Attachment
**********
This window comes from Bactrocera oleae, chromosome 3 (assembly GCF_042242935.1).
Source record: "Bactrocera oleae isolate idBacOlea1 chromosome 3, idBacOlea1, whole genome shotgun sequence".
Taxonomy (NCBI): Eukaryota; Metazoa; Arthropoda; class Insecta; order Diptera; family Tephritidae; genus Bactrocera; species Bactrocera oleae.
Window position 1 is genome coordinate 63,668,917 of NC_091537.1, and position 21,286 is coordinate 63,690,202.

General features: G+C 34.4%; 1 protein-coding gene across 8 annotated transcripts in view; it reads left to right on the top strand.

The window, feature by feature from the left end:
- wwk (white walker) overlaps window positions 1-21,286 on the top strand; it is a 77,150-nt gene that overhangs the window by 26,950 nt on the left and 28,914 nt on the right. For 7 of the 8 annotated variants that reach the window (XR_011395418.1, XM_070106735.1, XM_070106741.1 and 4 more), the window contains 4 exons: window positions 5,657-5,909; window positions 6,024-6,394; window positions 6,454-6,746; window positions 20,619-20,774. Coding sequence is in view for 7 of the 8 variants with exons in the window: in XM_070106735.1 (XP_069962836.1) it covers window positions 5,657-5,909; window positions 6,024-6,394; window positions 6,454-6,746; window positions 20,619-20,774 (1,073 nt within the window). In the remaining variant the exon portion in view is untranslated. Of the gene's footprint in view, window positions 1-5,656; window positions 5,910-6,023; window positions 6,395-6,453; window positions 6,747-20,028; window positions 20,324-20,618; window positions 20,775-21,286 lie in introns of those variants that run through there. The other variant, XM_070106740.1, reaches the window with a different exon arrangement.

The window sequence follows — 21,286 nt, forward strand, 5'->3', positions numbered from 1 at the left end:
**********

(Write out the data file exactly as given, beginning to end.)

This window comes from Bactrocera oleae, chromosome 3 (assembly GCF_042242935.1).
Source record: "Bactrocera oleae isolate idBacOlea1 chromosome 3, idBacOlea1, whole genome shotgun sequence".
Taxonomy (NCBI): Eukaryota; Metazoa; Arthropoda; class Insecta; order Diptera; family Tephritidae; genus Bactrocera; species Bactrocera oleae.
Window position 1 is genome coordinate 63,668,917 of NC_091537.1, and position 21,286 is coordinate 63,690,202.

General features: G+C 34.4%; 1 protein-coding gene across 8 annotated transcripts in view; it reads left to right on the top strand.

The window, feature by feature from the left end:
- wwk (white walker) overlaps window positions 1-21,286 on the top strand; it is a 77,150-nt gene that overhangs the window by 26,950 nt on the left and 28,914 nt on the right. For 7 of the 8 annotated variants that reach the window (XR_011395418.1, XM_070106735.1, XM_070106741.1 and 4 more), the window contains 4 exons: window positions 5,657-5,909; window positions 6,024-6,394; window positions 6,454-6,746; window positions 20,619-20,774. Coding sequence is in view for 7 of the 8 variants with exons in the window: in XM_070106735.1 (XP_069962836.1) it covers window positions 5,657-5,909; window positions 6,024-6,394; window positions 6,454-6,746; window positions 20,619-20,774 (1,073 nt within the window). In the remaining variant the exon portion in view is untranslated. Of the gene's footprint in view, window positions 1-5,656; window positions 5,910-6,023; window positions 6,395-6,453; window positions 6,747-20,028; window positions 20,324-20,618; window positions 20,775-21,286 lie in introns of those variants that run through there. The other variant, XM_070106740.1, reaches the window with a different exon arrangement.

The window sequence follows — 21,286 nt, forward strand, 5'->3', positions numbered from 1 at the left end: